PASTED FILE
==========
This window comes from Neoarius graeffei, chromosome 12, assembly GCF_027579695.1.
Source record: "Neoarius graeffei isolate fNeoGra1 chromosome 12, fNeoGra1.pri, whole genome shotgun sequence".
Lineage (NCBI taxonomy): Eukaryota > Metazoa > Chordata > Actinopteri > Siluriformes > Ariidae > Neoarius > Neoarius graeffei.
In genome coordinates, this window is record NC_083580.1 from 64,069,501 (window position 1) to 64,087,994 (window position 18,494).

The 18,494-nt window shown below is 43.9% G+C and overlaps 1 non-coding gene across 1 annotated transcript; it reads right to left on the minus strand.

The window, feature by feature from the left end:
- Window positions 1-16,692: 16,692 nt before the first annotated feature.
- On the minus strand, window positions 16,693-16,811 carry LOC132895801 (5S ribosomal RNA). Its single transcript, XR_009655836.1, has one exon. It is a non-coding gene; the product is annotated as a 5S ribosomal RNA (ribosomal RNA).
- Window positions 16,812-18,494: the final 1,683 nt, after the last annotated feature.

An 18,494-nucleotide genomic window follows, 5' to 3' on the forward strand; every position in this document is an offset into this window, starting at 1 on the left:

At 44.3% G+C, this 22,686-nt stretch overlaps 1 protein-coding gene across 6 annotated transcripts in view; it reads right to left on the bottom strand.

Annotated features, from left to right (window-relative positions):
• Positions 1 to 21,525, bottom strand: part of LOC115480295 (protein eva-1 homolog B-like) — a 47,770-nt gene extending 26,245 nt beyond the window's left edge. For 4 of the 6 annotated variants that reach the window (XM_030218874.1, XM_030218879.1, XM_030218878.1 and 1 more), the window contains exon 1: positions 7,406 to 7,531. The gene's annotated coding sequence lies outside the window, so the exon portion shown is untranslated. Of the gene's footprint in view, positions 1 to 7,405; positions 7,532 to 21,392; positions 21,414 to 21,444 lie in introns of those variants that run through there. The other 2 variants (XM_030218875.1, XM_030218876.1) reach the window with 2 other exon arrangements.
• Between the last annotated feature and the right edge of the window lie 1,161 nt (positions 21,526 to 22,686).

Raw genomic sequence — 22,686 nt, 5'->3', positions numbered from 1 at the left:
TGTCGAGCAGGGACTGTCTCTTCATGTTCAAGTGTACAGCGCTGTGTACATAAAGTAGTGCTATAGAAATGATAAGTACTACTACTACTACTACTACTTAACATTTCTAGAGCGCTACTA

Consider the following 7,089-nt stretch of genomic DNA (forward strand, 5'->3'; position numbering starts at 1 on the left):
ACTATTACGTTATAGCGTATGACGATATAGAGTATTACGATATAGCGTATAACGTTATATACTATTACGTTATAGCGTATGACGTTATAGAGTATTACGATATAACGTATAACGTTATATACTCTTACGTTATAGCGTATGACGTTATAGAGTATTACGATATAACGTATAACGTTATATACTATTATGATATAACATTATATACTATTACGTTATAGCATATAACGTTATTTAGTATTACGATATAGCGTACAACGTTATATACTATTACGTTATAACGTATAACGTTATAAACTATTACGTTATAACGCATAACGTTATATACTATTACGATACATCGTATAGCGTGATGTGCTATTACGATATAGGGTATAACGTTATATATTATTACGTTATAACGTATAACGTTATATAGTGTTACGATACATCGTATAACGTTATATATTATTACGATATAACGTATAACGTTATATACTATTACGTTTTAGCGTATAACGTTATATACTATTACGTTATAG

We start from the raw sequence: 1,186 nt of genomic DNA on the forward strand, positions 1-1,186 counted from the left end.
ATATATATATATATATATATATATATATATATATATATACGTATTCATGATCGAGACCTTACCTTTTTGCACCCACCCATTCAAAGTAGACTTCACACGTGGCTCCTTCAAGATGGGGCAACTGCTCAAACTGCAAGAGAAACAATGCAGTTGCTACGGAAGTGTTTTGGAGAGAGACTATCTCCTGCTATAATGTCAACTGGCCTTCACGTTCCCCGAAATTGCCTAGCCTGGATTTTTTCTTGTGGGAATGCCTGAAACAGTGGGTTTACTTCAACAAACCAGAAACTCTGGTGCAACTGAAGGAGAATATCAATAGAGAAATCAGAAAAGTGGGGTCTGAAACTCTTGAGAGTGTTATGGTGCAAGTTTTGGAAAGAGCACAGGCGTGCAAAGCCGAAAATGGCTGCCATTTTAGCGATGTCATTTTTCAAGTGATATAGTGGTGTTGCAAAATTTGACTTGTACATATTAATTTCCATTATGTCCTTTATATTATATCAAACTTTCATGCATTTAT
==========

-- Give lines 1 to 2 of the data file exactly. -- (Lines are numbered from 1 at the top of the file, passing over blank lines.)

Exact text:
This window comes from Neoarius graeffei, chromosome 12, assembly GCF_027579695.1.
Source record: "Neoarius graeffei isolate fNeoGra1 chromosome 12, fNeoGra1.pri, whole genome shotgun sequence".